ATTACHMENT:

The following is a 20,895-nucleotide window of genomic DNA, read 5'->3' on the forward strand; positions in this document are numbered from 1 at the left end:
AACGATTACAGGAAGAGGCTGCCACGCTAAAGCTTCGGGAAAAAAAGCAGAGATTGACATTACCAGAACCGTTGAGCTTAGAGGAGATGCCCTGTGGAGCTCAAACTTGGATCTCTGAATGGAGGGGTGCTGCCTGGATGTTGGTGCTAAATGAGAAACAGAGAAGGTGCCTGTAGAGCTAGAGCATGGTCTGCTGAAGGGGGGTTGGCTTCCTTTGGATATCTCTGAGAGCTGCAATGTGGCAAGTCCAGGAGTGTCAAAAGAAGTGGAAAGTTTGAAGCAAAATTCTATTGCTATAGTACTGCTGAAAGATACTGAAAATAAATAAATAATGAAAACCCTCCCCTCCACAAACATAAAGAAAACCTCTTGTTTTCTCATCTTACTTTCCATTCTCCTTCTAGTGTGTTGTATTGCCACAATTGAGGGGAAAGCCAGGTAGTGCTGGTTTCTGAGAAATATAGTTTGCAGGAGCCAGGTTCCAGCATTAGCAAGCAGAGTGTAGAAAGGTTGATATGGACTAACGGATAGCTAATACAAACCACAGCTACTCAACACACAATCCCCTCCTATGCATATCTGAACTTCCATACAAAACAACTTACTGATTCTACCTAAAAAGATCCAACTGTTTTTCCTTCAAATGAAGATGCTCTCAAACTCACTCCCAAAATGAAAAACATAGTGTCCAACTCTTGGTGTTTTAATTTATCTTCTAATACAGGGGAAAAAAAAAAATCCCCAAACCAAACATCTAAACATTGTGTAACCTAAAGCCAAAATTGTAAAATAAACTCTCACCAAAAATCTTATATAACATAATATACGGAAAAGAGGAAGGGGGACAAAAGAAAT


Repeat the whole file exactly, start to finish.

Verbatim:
The following is a 20,895-nucleotide window of genomic DNA, read 5'->3' on the forward strand; positions in this document are numbered from 1 at the left end:
AACGATTACAGGAAGAGGCTGCCACGCTAAAGCTTCGGGAAAAAAAGCAGAGATTGACATTACCAGAACCGTTGAGCTTAGAGGAGATGCCCTGTGGAGCTCAAACTTGGATCTCTGAATGGAGGGGTGCTGCCTGGATGTTGGTGCTAAATGAGAAACAGAGAAGGTGCCTGTAGAGCTAGAGCATGGTCTGCTGAAGGGGGGTTGGCTTCCTTTGGATATCTCTGAGAGCTGCAATGTGGCAAGTCCAGGAGTGTCAAAAGAAGTGGAAAGTTTGAAGCAAAATTCTATTGCTATAGTACTGCTGAAAGATACTGAAAATAAATAAATAATGAAAACCCTCCCCTCCACAAACATAAAGAAAACCTCTTGTTTTCTCATCTTACTTTCCATTCTCCTTCTAGTGTGTTGTATTGCCACAATTGAGGGGAAAGCCAGGTAGTGCTGGTTTCTGAGAAATATAGTTTGCAGGAGCCAGGTTCCAGCATTAGCAAGCAGAGTGTAGAAAGGTTGATATGGACTAACGGATAGCTAATACAAACCACAGCTACTCAACACACAATCCCCTCCTATGCATATCTGAACTTCCATACAAAACAACTTACTGATTCTACCTAAAAAGATCCAACTGTTTTTCCTTCAAATGAAGATGCTCTCAAACTCACTCCCAAAATGAAAAACATAGTGTCCAACTCTTGGTGTTTTAATTTATCTTCTAATACAGGGGAAAAAAAAAAATCCCCAAACCAAACATCTAAACATTGTGTAACCTAAAGCCAAAATTGTAAAATAAACTCTCACCAAAAATCTTATATAACATAATATACGGAAAAGAGGAAGGGGGACAAAAGAAAT